Rationale of Inclusive Education
“It is not enough merely to affirm the rights of people with disabilities. We must actively work to make them real in the fabric of modern society. Recognizing that individuals with disabilities have a claim to our respect because they are persons, because they share in the one redemption of Christ, and because they contribute to our society by their activity within it, the Church must become an advocate for and with them. It must work to increase the public's sensitivity toward the needs of people with disabilities and support their rightful demand for justice. Moreover, individuals and organizations at every level within the Church should minister to persons with disabilities by serving their personal and social needs.” (Pastoral Statement of U.S. Catholic Bishops on People with Disabilities)
The first step to achieving an Inclusive Education System is to understand the philosophy behind it. "Inclusion" is a more profound concept than "Integration".
"Institutional discrimination against disabled people is ingrained throughout the present education system. The data shows that most of the educational provision for disabled children and students remains basically segregative, is dominated by traditionally medically influenced attitudes, and commands a low priority as a whole. As a result, rather than equipping disabled children and young people with the appropriate skills and opportunities to live a full and active adult life, it largely conditions them to accepting a much devalued social role and in so doing condemns them to a lifetime of dependence and subordination." (Colin Barnes)
Social and Moral Preparation
- If students are to learn the social and moral behavior that is typical of their age group, they have to actively experience that behavior in social contexts that are real and typical. These experiences must take place over a long period of time.
Language Development and Cognitive Development
- Language is best developed in situations that are spontaneous and natural, and in which the learner has an opportunity to be an active participant. Appropriate modeling within social contexts is a critical element. This situation is best provided in an inclusive setting.
- Cognitive development is closely associated with language development. Moreover, cognitive development is best fostered within contexts that are stimulating, challenging and natural.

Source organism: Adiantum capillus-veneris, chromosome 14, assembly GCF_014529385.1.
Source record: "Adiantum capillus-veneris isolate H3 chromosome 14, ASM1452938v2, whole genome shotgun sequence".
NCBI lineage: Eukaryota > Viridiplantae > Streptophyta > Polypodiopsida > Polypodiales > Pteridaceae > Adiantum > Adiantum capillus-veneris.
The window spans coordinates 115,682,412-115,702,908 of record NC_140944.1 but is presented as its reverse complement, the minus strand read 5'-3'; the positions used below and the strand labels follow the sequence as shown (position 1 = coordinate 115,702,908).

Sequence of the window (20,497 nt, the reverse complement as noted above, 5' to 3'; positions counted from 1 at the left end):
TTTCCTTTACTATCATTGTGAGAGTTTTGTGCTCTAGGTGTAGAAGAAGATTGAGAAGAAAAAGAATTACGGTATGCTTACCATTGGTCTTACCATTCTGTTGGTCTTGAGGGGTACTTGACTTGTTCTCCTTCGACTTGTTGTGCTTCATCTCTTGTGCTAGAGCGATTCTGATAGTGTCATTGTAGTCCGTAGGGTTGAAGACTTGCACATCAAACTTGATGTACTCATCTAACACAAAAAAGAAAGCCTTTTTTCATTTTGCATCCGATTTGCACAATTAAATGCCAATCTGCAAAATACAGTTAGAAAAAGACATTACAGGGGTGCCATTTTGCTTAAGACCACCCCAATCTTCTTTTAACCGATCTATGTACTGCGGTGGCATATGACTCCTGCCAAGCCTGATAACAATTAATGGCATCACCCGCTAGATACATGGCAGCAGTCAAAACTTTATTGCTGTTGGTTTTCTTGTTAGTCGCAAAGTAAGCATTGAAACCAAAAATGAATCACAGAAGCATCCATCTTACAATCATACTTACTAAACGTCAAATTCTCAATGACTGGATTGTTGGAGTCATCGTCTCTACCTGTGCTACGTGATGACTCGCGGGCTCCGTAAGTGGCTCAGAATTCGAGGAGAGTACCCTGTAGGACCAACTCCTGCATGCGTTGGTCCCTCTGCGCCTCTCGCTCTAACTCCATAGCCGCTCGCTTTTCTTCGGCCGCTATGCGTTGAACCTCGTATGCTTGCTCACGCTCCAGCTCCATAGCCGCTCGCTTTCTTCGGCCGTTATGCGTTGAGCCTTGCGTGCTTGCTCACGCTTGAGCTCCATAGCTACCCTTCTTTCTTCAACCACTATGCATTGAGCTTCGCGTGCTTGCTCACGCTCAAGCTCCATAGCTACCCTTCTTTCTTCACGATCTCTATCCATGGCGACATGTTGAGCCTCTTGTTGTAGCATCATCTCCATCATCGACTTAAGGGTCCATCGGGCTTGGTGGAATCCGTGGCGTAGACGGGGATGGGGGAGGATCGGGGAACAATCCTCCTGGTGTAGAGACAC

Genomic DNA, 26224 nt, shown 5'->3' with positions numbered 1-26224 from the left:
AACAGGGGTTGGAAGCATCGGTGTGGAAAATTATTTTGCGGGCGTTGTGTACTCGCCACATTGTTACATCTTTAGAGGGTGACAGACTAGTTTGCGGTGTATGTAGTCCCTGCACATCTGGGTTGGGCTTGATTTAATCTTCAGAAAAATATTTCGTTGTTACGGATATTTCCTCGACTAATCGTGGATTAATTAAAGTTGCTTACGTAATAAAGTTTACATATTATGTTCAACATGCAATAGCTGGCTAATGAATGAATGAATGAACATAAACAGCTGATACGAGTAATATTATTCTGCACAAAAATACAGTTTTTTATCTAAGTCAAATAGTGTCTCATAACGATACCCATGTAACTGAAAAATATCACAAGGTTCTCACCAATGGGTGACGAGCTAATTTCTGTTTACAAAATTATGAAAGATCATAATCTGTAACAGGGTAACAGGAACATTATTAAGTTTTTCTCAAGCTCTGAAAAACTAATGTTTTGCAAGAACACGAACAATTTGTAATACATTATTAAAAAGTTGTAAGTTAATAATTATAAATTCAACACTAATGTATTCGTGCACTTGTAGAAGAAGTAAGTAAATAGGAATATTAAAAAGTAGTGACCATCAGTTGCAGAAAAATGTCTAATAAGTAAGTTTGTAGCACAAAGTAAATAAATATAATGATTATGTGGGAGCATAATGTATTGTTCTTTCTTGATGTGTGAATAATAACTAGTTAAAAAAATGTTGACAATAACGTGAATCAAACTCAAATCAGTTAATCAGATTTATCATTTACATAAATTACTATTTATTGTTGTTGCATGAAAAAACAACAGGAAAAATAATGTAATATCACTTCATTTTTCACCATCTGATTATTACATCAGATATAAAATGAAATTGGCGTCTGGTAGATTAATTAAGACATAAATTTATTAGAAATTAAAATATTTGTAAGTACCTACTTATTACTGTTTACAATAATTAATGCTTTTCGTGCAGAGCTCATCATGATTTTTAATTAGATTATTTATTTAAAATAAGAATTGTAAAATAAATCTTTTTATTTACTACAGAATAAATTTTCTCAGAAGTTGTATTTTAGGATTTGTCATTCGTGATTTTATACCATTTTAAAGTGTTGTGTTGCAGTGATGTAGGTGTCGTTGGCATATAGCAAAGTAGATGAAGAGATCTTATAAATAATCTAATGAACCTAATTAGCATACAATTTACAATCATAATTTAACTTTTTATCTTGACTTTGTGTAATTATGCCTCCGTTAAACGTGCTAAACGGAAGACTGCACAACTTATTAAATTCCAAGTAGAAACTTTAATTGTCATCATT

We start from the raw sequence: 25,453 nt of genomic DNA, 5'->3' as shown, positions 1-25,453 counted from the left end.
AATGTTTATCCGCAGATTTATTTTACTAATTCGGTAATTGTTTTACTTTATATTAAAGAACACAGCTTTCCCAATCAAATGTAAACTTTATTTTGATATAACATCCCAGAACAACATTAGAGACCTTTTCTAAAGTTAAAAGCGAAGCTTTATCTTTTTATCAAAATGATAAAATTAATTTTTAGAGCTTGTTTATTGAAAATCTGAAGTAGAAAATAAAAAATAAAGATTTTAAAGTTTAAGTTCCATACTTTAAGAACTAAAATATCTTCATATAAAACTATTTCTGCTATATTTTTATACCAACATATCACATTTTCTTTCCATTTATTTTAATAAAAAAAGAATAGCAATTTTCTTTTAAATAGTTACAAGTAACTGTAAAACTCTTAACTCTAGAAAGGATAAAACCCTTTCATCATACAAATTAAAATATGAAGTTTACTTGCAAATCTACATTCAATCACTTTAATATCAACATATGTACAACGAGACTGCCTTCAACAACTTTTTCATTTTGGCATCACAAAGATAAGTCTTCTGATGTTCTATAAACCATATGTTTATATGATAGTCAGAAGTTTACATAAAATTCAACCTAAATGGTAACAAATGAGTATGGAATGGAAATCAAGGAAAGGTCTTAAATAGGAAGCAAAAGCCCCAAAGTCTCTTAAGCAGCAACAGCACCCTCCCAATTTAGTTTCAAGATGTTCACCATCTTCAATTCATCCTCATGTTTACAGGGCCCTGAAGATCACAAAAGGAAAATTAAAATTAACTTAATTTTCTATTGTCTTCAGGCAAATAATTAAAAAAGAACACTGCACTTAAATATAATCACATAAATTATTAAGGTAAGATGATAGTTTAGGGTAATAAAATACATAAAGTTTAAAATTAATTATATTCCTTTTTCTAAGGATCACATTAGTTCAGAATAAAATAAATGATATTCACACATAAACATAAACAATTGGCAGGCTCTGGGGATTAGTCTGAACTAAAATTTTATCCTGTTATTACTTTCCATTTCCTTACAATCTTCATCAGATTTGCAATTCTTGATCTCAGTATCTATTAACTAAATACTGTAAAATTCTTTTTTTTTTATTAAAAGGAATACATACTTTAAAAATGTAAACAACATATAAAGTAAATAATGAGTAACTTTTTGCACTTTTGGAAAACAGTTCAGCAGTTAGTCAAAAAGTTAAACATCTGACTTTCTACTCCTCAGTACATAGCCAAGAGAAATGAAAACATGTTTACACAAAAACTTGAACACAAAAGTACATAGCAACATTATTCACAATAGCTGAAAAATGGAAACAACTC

- Functional academics are learned equally as well within integrated settings as they are in segregated settings, if proper support is provided. It is well documented that most of what students learn through direct teaching is consolidated through social interaction with their peers.
Basic Human Needs and Values
- Inclusion also provides for the needs and values of all people as “persons”. All people share the same universal need for love and belonging, fun, freedom, and power over one’s own life. All people value the opportunity to:
- grow and develop
- build self-respect
- feel a sense of belonging
- be a part of a community
- have relationships and mutual support
- make decisions and choices
- take risks and make mistakes
- see themselves and be seen by others as unique and valued.
Benefits to Students without Disabilities
- Being educated along with students with disabilities can provide valuable social, emotional and personal perspectives for students without disabilities. The inclusion of students with disabilities can provide excellent training for all students as future leaders, parents, and teachers.
Best Practices as Suggested by Research
- Chronological Age Placement
- Social Integration
- Functional Curricula (Supplemental Learning Outcomes)
- Systematic Instruction
- Age Appropriate Community Based Instruction
- Parental Involvement
- Integrated Service Delivery
- Transition Planning
- Systematic Program Evaluation